Running a literature and artwork website means that I get to receive and store large amounts of files every week. Some of these files can also be of a very large size. That means reliable data storage that can be accessed from anywhere. So for years now I have been using cloud storage that can be accessed across platform for this. Every year I do a check on which service is the best. It is time for that again as 2016 approaches. This article offers a good overview.
Online storage is an integral part of life now, but with so many available it’s hard to decide which one to use. To help you make the right choice we’ve rounded up and tested 14 of the best cloud storage services, including Google Drive, Dropbox, Mega, Tresorit, Copy, pCloud, and OneDrive.
It is not surprising that Dropbox remains the industry standard. In fact it seems to be increasing its lead with One Drives negative changes and the Google Drive internal data loss and security issues. Probably the good thing is the increase in alternatives. This means more competition and that can only be good.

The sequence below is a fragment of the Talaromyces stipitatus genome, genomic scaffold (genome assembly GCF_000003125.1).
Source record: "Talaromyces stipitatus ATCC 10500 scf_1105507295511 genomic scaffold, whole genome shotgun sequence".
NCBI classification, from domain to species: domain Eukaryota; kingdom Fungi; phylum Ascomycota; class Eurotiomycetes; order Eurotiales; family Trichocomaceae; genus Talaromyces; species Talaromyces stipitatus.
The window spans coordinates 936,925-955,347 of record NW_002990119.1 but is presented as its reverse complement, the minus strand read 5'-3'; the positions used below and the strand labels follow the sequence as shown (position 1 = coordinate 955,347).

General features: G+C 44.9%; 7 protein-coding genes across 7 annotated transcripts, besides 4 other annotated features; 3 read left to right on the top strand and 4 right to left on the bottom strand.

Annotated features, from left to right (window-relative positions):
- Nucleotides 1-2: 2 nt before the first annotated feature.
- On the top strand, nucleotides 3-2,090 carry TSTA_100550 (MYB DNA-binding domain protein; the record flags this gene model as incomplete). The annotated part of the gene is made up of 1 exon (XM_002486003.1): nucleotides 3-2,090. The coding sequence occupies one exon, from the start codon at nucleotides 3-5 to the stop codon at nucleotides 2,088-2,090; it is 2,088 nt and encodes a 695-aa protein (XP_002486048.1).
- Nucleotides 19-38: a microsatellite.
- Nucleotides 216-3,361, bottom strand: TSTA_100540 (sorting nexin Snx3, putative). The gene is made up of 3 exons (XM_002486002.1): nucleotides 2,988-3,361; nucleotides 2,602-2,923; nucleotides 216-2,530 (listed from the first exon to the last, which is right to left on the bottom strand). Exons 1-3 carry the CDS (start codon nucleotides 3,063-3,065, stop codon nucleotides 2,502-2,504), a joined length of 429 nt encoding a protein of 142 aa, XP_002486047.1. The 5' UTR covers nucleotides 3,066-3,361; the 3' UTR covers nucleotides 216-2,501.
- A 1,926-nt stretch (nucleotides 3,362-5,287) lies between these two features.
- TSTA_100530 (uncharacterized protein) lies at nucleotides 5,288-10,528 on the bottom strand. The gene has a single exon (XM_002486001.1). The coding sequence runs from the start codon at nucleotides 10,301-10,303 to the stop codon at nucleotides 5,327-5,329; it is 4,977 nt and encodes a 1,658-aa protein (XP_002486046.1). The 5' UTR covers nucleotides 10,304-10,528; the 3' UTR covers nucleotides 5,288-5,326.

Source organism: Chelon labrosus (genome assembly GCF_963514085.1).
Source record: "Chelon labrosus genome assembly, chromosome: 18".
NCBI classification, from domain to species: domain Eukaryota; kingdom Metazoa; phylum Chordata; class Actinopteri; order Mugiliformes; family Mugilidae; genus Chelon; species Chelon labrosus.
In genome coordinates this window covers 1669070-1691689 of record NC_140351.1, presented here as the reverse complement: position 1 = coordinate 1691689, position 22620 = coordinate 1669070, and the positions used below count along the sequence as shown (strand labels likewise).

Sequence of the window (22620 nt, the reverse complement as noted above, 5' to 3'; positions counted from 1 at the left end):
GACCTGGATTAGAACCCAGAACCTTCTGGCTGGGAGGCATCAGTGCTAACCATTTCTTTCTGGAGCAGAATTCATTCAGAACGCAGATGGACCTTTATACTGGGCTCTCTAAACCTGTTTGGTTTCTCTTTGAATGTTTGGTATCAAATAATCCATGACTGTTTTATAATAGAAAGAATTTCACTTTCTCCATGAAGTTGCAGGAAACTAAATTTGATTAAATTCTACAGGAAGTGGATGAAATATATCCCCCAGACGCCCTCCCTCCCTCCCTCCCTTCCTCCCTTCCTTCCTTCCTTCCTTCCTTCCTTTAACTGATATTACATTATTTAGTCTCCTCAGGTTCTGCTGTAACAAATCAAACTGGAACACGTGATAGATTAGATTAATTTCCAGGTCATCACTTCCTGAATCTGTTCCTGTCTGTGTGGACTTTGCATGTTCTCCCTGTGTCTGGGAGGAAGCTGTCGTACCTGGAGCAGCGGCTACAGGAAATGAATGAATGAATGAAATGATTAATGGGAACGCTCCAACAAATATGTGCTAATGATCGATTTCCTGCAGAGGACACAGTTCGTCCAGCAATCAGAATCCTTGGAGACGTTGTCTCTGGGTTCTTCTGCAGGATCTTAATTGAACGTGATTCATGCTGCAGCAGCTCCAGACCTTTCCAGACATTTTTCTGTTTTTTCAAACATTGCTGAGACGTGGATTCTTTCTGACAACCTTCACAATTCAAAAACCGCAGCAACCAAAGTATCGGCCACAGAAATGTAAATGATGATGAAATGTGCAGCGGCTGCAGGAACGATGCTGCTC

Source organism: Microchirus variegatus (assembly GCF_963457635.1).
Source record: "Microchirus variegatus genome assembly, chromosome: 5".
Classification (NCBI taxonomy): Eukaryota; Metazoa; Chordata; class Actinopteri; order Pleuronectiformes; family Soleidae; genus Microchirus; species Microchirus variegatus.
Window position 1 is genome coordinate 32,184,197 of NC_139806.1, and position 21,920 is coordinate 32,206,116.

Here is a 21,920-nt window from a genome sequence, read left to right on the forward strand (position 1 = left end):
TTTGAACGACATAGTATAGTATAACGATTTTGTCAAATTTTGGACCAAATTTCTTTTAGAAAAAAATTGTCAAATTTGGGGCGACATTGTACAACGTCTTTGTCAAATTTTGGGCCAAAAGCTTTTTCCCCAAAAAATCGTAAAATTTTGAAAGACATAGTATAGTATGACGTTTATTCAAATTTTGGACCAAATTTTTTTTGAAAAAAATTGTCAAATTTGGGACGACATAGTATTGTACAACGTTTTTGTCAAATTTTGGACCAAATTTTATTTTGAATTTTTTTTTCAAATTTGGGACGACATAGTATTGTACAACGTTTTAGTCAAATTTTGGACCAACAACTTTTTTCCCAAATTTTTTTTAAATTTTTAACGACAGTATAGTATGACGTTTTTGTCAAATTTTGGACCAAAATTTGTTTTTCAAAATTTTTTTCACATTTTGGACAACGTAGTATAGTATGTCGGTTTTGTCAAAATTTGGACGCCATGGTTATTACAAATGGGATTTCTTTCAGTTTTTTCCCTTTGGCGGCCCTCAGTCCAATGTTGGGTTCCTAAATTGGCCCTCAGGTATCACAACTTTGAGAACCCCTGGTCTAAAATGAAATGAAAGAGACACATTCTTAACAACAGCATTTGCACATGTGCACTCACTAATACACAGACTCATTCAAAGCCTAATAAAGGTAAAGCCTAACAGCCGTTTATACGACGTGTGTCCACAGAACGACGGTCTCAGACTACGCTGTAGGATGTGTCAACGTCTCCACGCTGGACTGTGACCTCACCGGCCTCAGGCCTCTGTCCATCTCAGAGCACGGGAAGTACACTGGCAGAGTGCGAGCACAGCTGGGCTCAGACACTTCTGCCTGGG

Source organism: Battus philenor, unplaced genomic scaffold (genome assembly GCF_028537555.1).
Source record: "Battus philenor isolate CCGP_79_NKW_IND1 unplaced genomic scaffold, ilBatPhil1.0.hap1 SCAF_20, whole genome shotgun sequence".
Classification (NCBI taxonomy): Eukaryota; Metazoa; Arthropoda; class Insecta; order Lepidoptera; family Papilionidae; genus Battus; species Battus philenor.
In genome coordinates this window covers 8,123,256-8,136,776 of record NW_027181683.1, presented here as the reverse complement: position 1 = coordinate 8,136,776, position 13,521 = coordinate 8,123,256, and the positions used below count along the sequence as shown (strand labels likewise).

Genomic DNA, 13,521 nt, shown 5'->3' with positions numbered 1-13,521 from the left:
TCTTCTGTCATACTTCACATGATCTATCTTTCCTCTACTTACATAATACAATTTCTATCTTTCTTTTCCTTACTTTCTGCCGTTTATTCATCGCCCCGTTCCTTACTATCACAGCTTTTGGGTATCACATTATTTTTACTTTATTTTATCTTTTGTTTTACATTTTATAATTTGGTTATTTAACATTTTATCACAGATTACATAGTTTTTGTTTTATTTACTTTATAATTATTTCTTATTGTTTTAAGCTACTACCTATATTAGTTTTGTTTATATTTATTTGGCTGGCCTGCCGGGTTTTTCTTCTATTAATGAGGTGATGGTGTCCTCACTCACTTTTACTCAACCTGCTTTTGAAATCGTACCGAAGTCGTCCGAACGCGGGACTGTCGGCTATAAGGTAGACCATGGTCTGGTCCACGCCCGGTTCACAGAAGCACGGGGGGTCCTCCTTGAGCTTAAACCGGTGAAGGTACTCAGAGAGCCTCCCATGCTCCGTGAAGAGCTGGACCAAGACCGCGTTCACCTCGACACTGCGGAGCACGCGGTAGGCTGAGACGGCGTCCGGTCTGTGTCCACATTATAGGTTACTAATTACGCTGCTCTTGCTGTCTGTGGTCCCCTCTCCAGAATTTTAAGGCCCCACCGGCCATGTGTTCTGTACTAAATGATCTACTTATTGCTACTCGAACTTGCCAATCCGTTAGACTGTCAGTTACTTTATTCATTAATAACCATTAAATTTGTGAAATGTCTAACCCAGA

One big advantage that Dropbox has is that it is compatible across more platforms than and of the other services. As automation increases this is going to be critical. There is an advantage to being a specialist company such as Dropbox. They can concentrate on producing one quality product and constantly improving it. Others such as Google and Apple are producing a multitude of products. They also aim primarily at products that complement and work across their own architecture. This is great when everyone you are working or communicating with is using the same. However, if like at Eastlit you are communicating with people all over the world using a all kinds of different platforms, the Dropbox compatibility advantage is a big one. We will continue to use Dropbox into the future for our storage and also recommend it to others.